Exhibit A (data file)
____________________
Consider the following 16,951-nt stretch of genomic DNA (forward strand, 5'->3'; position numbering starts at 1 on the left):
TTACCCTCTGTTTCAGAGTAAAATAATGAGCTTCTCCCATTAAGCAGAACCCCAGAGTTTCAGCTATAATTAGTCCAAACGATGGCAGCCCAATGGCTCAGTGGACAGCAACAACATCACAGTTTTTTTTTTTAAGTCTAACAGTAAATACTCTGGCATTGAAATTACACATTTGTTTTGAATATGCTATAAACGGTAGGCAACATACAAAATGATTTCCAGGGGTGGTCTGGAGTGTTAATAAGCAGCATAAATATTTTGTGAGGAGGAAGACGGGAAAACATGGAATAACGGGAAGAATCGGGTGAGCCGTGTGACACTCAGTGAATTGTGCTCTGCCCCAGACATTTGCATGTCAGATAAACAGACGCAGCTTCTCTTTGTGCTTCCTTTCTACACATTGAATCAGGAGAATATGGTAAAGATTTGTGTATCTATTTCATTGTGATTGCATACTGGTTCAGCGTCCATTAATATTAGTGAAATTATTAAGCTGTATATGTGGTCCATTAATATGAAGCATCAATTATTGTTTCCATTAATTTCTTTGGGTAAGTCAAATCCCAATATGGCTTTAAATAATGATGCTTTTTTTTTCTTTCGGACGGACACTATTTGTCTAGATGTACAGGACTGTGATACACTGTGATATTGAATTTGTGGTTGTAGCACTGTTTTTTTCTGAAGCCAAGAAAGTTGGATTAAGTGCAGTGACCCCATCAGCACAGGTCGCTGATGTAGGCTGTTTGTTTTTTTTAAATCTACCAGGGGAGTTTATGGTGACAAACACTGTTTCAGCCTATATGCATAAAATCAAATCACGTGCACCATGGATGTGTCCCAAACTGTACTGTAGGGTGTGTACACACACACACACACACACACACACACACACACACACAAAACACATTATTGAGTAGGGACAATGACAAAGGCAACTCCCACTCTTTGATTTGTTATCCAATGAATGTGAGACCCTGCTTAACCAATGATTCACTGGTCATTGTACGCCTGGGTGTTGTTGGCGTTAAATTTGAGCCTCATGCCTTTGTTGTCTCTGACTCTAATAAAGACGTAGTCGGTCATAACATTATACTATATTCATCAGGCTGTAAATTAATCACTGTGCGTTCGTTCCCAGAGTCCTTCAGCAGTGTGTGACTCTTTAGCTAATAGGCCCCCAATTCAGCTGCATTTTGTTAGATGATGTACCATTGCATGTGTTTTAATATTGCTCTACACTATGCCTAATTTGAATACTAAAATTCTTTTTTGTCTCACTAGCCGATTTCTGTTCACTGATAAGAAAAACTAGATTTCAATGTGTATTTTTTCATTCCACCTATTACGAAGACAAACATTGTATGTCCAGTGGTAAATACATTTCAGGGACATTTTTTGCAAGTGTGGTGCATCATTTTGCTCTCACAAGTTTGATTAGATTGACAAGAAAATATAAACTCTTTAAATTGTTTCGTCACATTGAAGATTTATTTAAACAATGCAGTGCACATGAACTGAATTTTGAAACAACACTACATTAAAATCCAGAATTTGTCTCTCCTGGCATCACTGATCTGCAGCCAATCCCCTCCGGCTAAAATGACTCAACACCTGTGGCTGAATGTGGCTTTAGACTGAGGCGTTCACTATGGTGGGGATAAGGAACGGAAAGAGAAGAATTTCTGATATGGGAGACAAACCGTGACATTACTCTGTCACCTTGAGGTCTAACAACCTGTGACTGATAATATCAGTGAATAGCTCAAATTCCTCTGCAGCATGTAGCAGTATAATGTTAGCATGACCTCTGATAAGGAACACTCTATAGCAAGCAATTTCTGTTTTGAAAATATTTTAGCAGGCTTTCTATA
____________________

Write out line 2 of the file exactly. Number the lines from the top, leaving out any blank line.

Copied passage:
TTACCCTCTGTTTCAGAGTAAAATAATGAGCTTCTCCCATTAAGCAGAACCCCAGAGTTTCAGCTATAATTAGTCCAAACGATGGCAGCCCAATGGCTCAGTGGACAGCAACAACATCACAGTTTTTTTTTTTAAGTCTAACAGTAAATACTCTGGCATTGAAATTACACATTTGTTTTGAATATGCTATAAACGGTAGGCAACATACAAAATGATTTCCAGGGGTGGTCTGGAGTGTTAATAAGCAGCATAAATATTTTGTGAGGAGGAAGACGGGAAAACATGGAATAACGGGAAGAATCGGGTGAGCCGTGTGACACTCAGTGAATTGTGCTCTGCCCCAGACATTTGCATGTCAGATAAACAGACGCAGCTTCTCTTTGTGCTTCCTTTCTACACATTGAATCAGGAGAATATGGTAAAGATTTGTGTATCTATTTCATTGTGATTGCATACTGGTTCAGCGTCCATTAATATTAGTGAAATTATTAAGCTGTATATGTGGTCCATTAATATGAAGCATCAATTATTGTTTCCATTAATTTCTTTGGGTAAGTCAAATCCCAATATGGCTTTAAATAATGATGCTTTTTTTTTCTTTCGGACGGACACTATTTGTCTAGATGTACAGGACTGTGATACACTGTGATATTGAATTTGTGGTTGTAGCACTGTTTTTTTCTGAAGCCAAGAAAGTTGGATTAAGTGCAGTGACCCCATCAGCACAGGTCGCTGATGTAGGCTGTTTGTTTTTTTTAAATCTACCAGGGGAGTTTATGGTGACAAACACTGTTTCAGCCTATATGCATAAAATCAAATCACGTGCACCATGGATGTGTCCCAAACTGTACTGTAGGGTGTGTACACACACACACACACACACACACACACACACACACACAAAACACATTATTGAGTAGGGACAATGACAAAGGCAACTCCCACTCTTTGATTTGTTATCCAATGAATGTGAGACCCTGCTTAACCAATGATTCACTGGTCATTGTACGCCTGGGTGTTGTTGGCGTTAAATTTGAGCCTCATGCCTTTGTTGTCTCTGACTCTAATAAAGACGTAGTCGGTCATAACATTATACTATATTCATCAGGCTGTAAATTAATCACTGTGCGTTCGTTCCCAGAGTCCTTCAGCAGTGTGTGACTCTTTAGCTAATAGGCCCCCAATTCAGCTGCATTTTGTTAGATGATGTACCATTGCATGTGTTTTAATATTGCTCTACACTATGCCTAATTTGAATACTAAAATTCTTTTTTGTCTCACTAGCCGATTTCTGTTCACTGATAAGAAAAACTAGATTTCAATGTGTATTTTTTCATTCCACCTATTACGAAGACAAACATTGTATGTCCAGTGGTAAATACATTTCAGGGACATTTTTTGCAAGTGTGGTGCATCATTTTGCTCTCACAAGTTTGATTAGATTGACAAGAAAATATAAACTCTTTAAATTGTTTCGTCACATTGAAGATTTATTTAAACAATGCAGTGCACATGAACTGAATTTTGAAACAACACTACATTAAAATCCAGAATTTGTCTCTCCTGGCATCACTGATCTGCAGCCAATCCCCTCCGGCTAAAATGACTCAACACCTGTGGCTGAATGTGGCTTTAGACTGAGGCGTTCACTATGGTGGGGATAAGGAACGGAAAGAGAAGAATTTCTGATATGGGAGACAAACCGTGACATTACTCTGTCACCTTGAGGTCTAACAACCTGTGACTGATAATATCAGTGAATAGCTCAAATTCCTCTGCAGCATGTAGCAGTATAATGTTAGCATGACCTCTGATAAGGAACACTCTATAGCAAGCAATTTCTGTTTTGAAAATATTTTAGCAGGCTTTCTATA